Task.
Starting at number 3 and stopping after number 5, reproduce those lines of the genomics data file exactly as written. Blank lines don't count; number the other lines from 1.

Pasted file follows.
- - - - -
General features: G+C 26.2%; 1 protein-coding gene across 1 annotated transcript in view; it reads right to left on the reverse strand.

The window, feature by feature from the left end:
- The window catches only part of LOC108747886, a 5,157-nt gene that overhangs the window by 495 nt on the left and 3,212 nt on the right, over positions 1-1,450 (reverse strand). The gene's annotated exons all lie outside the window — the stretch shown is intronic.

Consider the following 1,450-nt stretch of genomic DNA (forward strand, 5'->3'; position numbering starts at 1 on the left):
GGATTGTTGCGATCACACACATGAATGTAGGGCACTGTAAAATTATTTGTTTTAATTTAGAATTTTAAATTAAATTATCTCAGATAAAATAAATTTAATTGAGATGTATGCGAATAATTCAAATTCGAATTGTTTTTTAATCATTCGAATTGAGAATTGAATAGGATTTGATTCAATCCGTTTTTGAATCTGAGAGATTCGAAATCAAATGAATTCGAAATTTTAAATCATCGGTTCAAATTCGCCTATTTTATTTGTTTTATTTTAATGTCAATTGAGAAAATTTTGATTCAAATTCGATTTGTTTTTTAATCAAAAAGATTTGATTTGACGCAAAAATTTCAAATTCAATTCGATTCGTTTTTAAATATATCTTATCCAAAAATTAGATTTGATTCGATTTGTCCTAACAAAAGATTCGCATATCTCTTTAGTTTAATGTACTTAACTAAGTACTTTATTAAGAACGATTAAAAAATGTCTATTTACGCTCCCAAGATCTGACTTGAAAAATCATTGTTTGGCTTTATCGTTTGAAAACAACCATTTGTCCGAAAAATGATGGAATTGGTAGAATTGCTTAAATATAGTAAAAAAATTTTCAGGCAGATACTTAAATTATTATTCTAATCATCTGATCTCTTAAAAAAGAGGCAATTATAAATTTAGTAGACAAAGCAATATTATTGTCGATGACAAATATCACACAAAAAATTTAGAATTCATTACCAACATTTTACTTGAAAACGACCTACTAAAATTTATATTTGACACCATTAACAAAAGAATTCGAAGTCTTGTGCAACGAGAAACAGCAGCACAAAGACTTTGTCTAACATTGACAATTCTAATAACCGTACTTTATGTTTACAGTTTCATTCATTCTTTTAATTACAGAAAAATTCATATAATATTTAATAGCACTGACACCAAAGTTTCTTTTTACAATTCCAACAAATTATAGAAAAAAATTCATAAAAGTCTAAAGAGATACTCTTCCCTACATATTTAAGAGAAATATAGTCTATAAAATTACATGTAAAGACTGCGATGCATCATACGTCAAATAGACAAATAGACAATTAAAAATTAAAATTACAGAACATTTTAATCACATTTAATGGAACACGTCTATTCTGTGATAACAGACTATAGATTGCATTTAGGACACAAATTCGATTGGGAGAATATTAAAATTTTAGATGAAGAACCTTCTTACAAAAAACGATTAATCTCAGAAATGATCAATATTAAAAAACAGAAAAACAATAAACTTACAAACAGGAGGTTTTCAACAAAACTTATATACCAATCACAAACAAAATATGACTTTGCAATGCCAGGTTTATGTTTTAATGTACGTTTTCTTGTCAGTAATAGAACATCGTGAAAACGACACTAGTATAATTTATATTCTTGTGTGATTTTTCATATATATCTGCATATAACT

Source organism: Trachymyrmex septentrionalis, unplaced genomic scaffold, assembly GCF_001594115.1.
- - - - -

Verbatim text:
- The window catches only part of LOC108747886, a 5,157-nt gene that overhangs the window by 495 nt on the left and 3,212 nt on the right, over positions 1-1,450 (reverse strand). The gene's annotated exons all lie outside the window — the stretch shown is intronic.

Consider the following 1,450-nt stretch of genomic DNA (forward strand, 5'->3'; position numbering starts at 1 on the left):
GGATTGTTGCGATCACACACATGAATGTAGGGCACTGTAAAATTATTTGTTTTAATTTAGAATTTTAAATTAAATTATCTCAGATAAAATAAATTTAATTGAGATGTATGCGAATAATTCAAATTCGAATTGTTTTTTAATCATTCGAATTGAGAATTGAATAGGATTTGATTCAATCCGTTTTTGAATCTGAGAGATTCGAAATCAAATGAATTCGAAATTTTAAATCATCGGTTCAAATTCGCCTATTTTATTTGTTTTATTTTAATGTCAATTGAGAAAATTTTGATTCAAATTCGATTTGTTTTTTAATCAAAAAGATTTGATTTGACGCAAAAATTTCAAATTCAATTCGATTCGTTTTTAAATATATCTTATCCAAAAATTAGATTTGATTCGATTTGTCCTAACAAAAGATTCGCATATCTCTTTAGTTTAATGTACTTAACTAAGTACTTTATTAAGAACGATTAAAAAATGTCTATTTACGCTCCCAAGATCTGACTTGAAAAATCATTGTTTGGCTTTATCGTTTGAAAACAACCATTTGTCCGAAAAATGATGGAATTGGTAGAATTGCTTAAATATAGTAAAAAAATTTTCAGGCAGATACTTAAATTATTATTCTAATCATCTGATCTCTTAAAAAAGAGGCAATTATAAATTTAGTAGACAAAGCAATATTATTGTCGATGACAAATATCACACAAAAAATTTAGAATTCATTACCAACATTTTACTTGAAAACGACCTACTAAAATTTATATTTGACACCATTAACAAAAGAATTCGAAGTCTTGTGCAACGAGAAACAGCAGCACAAAGACTTTGTCTAACATTGACAATTCTAATAACCGTACTTTATGTTTACAGTTTCATTCATTCTTTTAATTACAGAAAAATTCATATAATATTTAATAGCACTGACACCAAAGTTTCTTTTTACAATTCCAACAAATTATAGAAAAAAATTCATAAAAGTCTAAAGAGATACTCTTCCCTACATATTTAAGAGAAATATAGTCTATAAAATTACATGTAAAGACTGCGATGCATCATACGTCAAATAGACAAATAGACAATTAAAAATTAAAATTACAGAACATTTTAATCACATTTAATGGAACACGTCTATTCTGTGATAACAGACTATAGATTGCATTTAGGACACAAATTCGATTGGGAGAATATTAAAATTTTAGATGAAGAACCTTCTTACAAAAAACGATTAATCTCAGAAATGATCAATATTAAAAAACAGAAAAACAATAAACTTACAAACAGGAGGTTTTCAACAAAACTTATATACCAATCACAAACAAAATATGACTTTGCAATGCCAGGTTTATGTTTTAATGTACGTTTTCTTGTCAGTAATAGAACATCGTGAAAACGACACTAGTATAATTTATATTCTTGTGTGATTTTTCATATATATCTGCATATAACT